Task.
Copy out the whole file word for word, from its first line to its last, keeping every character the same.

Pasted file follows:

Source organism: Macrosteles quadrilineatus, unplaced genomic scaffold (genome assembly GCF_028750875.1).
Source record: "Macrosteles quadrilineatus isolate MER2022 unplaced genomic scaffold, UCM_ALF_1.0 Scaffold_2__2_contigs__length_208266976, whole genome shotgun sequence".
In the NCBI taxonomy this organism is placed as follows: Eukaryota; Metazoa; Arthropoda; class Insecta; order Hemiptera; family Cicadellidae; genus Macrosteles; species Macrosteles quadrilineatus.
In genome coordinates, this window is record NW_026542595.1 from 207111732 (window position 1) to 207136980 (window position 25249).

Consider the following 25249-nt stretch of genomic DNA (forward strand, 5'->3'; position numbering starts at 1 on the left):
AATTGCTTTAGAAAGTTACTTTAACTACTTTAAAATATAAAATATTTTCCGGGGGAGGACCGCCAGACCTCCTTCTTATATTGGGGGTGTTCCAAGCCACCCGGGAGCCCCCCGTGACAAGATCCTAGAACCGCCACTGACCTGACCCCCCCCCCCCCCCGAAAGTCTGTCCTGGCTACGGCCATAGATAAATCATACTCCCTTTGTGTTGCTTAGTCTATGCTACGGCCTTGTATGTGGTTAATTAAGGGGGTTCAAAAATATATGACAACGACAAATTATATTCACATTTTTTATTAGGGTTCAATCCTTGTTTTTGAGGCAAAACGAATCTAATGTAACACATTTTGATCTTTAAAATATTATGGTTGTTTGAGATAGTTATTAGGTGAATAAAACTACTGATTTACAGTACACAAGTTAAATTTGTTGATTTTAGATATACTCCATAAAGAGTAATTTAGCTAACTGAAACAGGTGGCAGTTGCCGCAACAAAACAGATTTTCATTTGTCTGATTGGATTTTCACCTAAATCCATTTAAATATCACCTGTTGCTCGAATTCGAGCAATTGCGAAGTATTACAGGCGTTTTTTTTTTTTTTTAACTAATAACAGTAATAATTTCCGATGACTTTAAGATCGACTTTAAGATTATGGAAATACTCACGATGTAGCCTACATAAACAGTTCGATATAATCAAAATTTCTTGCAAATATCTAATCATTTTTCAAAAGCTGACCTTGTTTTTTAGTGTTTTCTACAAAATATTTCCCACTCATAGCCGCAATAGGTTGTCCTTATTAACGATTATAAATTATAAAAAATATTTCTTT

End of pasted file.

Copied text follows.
Source organism: Macrosteles quadrilineatus, unplaced genomic scaffold (genome assembly GCF_028750875.1).
Source record: "Macrosteles quadrilineatus isolate MER2022 unplaced genomic scaffold, UCM_ALF_1.0 Scaffold_2__2_contigs__length_208266976, whole genome shotgun sequence".
In the NCBI taxonomy this organism is placed as follows: Eukaryota; Metazoa; Arthropoda; class Insecta; order Hemiptera; family Cicadellidae; genus Macrosteles; species Macrosteles quadrilineatus.
In genome coordinates, this window is record NW_026542595.1 from 207111732 (window position 1) to 207136980 (window position 25249).

Consider the following 25249-nt stretch of genomic DNA (forward strand, 5'->3'; position numbering starts at 1 on the left):
AATTGCTTTAGAAAGTTACTTTAACTACTTTAAAATATAAAATATTTTCCGGGGGAGGACCGCCAGACCTCCTTCTTATATTGGGGGTGTTCCAAGCCACCCGGGAGCCCCCCGTGACAAGATCCTAGAACCGCCACTGACCTGACCCCCCCCCCCCCCCGAAAGTCTGTCCTGGCTACGGCCATAGATAAATCATACTCCCTTTGTGTTGCTTAGTCTATGCTACGGCCTTGTATGTGGTTAATTAAGGGGGTTCAAAAATATATGACAACGACAAATTATATTCACATTTTTTATTAGGGTTCAATCCTTGTTTTTGAGGCAAAACGAATCTAATGTAACACATTTTGATCTTTAAAATATTATGGTTGTTTGAGATAGTTATTAGGTGAATAAAACTACTGATTTACAGTACACAAGTTAAATTTGTTGATTTTAGATATACTCCATAAAGAGTAATTTAGCTAACTGAAACAGGTGGCAGTTGCCGCAACAAAACAGATTTTCATTTGTCTGATTGGATTTTCACCTAAATCCATTTAAATATCACCTGTTGCTCGAATTCGAGCAATTGCGAAGTATTACAGGCGTTTTTTTTTTTTTTTAACTAATAACAGTAATAATTTCCGATGACTTTAAGATCGACTTTAAGATTATGGAAATACTCACGATGTAGCCTACATAAACAGTTCGATATAATCAAAATTTCTTGCAAATATCTAATCATTTTTCAAAAGCTGACCTTGTTTTTTAGTGTTTTCTACAAAATATTTCCCACTCATAGCCGCAATAGGTTGTCCTTATTAACGATTATAAATTATAAAAAATATTTCTTT